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Panama exhumes body looking for victims of 1989 US invasion

April 16, 2021 GMT
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Forensic workers exhume what are believed to be the remains of Lt. Braulio Bethancourt, a victim of the 1989 U.S. invasion, at the Jardin de Paz cemetery in Panama City, Thursday, April 15, 2021. The prosecutor’s office has begun an exhumation of human remains at the Panamanian cemetery in a renewed attempt to confirm the identities of the victims of the U.S. invasion. (AP Photo/Arnulfo Franco)
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Forensic workers exhume what are believed to be the remains of Lt. Braulio Bethancourt, a victim of the 1989 U.S. invasion, at the Jardin de Paz cemetery in Panama City, Thursday, April 15, 2021. The prosecutor’s office has begun an exhumation of human remains at the Panamanian cemetery in a renewed attempt to confirm the identities of the victims of the U.S. invasion. (AP Photo/Arnulfo Franco)

PANAMA CITY (AP) — Investigators exhumed another body from a Panama City cemetery Thursday in an attempt to identify the remains of some victims of the 1989 U.S. invasion that removed strongman Manuel Noriega from power.

Over 30 sets of remains had previously been exhumed in an an effort that began in 2020. The remains are being subjected to DNA testing in a program that has lifted the hopes of Panamanians who had relatives die or disappear and have lived with unanswered questions about their fate for 30 years.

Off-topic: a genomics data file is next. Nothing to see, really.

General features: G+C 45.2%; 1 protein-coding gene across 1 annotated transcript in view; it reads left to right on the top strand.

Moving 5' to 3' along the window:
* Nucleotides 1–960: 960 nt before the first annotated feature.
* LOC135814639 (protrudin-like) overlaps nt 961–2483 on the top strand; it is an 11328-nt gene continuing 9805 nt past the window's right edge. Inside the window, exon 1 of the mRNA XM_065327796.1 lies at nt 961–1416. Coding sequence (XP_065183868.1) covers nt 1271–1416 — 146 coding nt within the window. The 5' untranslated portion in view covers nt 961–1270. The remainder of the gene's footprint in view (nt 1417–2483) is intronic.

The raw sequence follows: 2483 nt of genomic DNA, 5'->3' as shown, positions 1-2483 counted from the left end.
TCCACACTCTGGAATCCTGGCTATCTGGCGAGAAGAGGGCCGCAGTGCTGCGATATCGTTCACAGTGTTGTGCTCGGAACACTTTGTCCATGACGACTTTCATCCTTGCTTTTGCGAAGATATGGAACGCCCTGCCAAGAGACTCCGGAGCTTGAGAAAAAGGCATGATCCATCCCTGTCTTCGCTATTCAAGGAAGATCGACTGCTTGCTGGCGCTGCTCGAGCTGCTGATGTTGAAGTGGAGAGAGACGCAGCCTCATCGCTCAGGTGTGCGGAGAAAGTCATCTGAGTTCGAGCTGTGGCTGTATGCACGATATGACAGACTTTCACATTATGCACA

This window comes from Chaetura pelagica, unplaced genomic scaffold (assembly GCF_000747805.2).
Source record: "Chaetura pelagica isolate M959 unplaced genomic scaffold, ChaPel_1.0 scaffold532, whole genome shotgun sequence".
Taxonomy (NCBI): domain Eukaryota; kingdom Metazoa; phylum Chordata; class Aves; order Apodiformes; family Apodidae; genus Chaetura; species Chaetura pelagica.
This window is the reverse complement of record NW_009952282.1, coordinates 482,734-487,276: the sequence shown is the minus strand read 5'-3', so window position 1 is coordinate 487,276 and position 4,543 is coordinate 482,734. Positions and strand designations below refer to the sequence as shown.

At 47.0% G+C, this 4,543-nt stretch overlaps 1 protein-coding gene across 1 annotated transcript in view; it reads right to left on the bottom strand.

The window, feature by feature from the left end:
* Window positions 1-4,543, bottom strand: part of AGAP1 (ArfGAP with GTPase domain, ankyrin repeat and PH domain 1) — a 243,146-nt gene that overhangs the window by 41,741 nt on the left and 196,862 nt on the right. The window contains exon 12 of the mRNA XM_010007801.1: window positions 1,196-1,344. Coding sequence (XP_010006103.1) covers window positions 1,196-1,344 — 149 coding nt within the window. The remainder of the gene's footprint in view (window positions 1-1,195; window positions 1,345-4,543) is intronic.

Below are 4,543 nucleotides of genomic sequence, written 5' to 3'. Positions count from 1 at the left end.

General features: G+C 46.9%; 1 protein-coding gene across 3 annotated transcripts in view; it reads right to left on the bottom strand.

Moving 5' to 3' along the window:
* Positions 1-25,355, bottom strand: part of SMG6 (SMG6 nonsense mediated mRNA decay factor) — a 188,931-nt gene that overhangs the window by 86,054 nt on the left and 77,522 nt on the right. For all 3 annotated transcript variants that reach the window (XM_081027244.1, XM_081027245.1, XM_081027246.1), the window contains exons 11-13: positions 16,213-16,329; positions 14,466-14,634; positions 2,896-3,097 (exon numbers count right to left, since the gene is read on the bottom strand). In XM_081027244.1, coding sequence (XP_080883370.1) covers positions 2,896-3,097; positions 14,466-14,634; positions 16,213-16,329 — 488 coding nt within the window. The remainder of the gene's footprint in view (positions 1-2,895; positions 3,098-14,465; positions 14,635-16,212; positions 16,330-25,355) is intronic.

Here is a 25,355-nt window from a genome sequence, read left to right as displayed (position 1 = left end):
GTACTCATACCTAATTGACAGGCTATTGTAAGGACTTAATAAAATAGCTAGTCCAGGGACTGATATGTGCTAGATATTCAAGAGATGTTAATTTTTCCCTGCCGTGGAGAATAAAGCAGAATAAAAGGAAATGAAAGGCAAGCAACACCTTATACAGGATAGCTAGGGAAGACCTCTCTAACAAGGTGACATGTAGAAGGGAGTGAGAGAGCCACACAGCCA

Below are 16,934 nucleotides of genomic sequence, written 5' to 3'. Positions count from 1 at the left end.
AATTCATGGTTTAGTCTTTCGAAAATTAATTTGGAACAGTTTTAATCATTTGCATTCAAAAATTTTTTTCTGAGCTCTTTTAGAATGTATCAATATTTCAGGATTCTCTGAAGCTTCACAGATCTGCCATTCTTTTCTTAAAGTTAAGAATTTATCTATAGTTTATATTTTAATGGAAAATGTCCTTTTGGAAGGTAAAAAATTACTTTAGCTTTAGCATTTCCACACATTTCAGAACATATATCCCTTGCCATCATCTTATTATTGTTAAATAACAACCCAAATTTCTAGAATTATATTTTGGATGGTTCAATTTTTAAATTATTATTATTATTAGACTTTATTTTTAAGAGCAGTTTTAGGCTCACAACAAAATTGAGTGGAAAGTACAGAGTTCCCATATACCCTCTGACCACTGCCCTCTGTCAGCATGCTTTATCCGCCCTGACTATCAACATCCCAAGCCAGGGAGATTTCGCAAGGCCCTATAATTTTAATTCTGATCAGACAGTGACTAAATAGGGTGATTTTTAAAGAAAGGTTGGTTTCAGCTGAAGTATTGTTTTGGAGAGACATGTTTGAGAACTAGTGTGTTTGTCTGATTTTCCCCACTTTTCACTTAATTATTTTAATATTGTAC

One of the people a court has ordered investigators to search for is Carmen Díaz, a 21-year-old woman who lived in the El Chorrillo district, which was hit by bombs and fires during the invasion.

“I didn’t expect this to happen,” said Díaz’s sister, Eva Díaz. “It’s good that we achieved this, that God willing, they will find everyone, identify people.”

About 514 Panamanian soldiers and civilians are listed as having been killed in the invasion along with 23 U.S. troops. Human rights groups believe the number of Panamanian dead could be higher.

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Authorities gave the approval for exhumation of the bodies after a truth commission in 2016 documented about 20 disappearances due to the U.S. military action.

Some families are not sure where their relatives were buried or whether they were buried in the right graves.

The daughter of a lieutenant in Noriega’s military said the family still has no answers about a coffin that they contend was mistakenly identified as containing his remains.

“It has been 31 years of waiting,” said Brenda Bethancourt, 60, daughter of Braulio Bethancort. “Every time we get near the end, something comes up.”

DNA testing is expected to take months.